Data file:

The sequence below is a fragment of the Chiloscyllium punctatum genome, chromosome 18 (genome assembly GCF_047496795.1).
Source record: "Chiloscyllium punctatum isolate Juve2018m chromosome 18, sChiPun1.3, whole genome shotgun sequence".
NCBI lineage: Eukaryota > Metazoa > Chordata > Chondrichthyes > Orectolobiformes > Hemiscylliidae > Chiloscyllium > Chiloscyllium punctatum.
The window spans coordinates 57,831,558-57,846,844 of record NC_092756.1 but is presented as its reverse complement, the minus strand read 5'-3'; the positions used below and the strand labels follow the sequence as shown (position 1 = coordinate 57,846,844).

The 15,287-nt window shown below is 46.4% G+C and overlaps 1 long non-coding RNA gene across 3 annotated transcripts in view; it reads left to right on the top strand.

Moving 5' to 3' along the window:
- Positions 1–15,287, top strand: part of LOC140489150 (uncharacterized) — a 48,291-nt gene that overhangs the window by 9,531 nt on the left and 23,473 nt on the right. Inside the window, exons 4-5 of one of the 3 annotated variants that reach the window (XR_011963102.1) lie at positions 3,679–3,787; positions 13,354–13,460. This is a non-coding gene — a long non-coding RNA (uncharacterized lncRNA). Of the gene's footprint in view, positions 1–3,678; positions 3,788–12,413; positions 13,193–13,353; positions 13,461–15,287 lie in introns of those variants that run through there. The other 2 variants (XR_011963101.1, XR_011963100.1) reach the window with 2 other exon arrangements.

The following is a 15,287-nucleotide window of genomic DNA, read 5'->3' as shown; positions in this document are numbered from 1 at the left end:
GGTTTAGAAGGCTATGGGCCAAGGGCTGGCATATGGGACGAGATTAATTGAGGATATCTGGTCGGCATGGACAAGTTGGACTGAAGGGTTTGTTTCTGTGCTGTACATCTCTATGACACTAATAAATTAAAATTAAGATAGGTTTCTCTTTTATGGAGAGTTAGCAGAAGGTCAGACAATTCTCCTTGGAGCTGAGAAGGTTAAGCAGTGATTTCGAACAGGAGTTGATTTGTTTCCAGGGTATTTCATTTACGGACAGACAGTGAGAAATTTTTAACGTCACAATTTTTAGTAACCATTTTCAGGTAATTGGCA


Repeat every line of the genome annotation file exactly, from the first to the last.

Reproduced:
The sequence below is a fragment of the Chiloscyllium punctatum genome, chromosome 18 (genome assembly GCF_047496795.1).
Source record: "Chiloscyllium punctatum isolate Juve2018m chromosome 18, sChiPun1.3, whole genome shotgun sequence".
NCBI lineage: Eukaryota > Metazoa > Chordata > Chondrichthyes > Orectolobiformes > Hemiscylliidae > Chiloscyllium > Chiloscyllium punctatum.
The window spans coordinates 57,831,558-57,846,844 of record NC_092756.1 but is presented as its reverse complement, the minus strand read 5'-3'; the positions used below and the strand labels follow the sequence as shown (position 1 = coordinate 57,846,844).

The 15,287-nt window shown below is 46.4% G+C and overlaps 1 long non-coding RNA gene across 3 annotated transcripts in view; it reads left to right on the top strand.

Moving 5' to 3' along the window:
- Positions 1–15,287, top strand: part of LOC140489150 (uncharacterized) — a 48,291-nt gene that overhangs the window by 9,531 nt on the left and 23,473 nt on the right. Inside the window, exons 4-5 of one of the 3 annotated variants that reach the window (XR_011963102.1) lie at positions 3,679–3,787; positions 13,354–13,460. This is a non-coding gene — a long non-coding RNA (uncharacterized lncRNA). Of the gene's footprint in view, positions 1–3,678; positions 3,788–12,413; positions 13,193–13,353; positions 13,461–15,287 lie in introns of those variants that run through there. The other 2 variants (XR_011963101.1, XR_011963100.1) reach the window with 2 other exon arrangements.

The following is a 15,287-nucleotide window of genomic DNA, read 5'->3' as shown; positions in this document are numbered from 1 at the left end:
GGTTTAGAAGGCTATGGGCCAAGGGCTGGCATATGGGACGAGATTAATTGAGGATATCTGGTCGGCATGGACAAGTTGGACTGAAGGGTTTGTTTCTGTGCTGTACATCTCTATGACACTAATAAATTAAAATTAAGATAGGTTTCTCTTTTATGGAGAGTTAGCAGAAGGTCAGACAATTCTCCTTGGAGCTGAGAAGGTTAAGCAGTGATTTCGAACAGGAGTTGATTTGTTTCCAGGGTATTTCATTTACGGACAGACAGTGAGAAATTTTTAACGTCACAATTTTTAGTAACCATTTTCAGGTAATTGGCA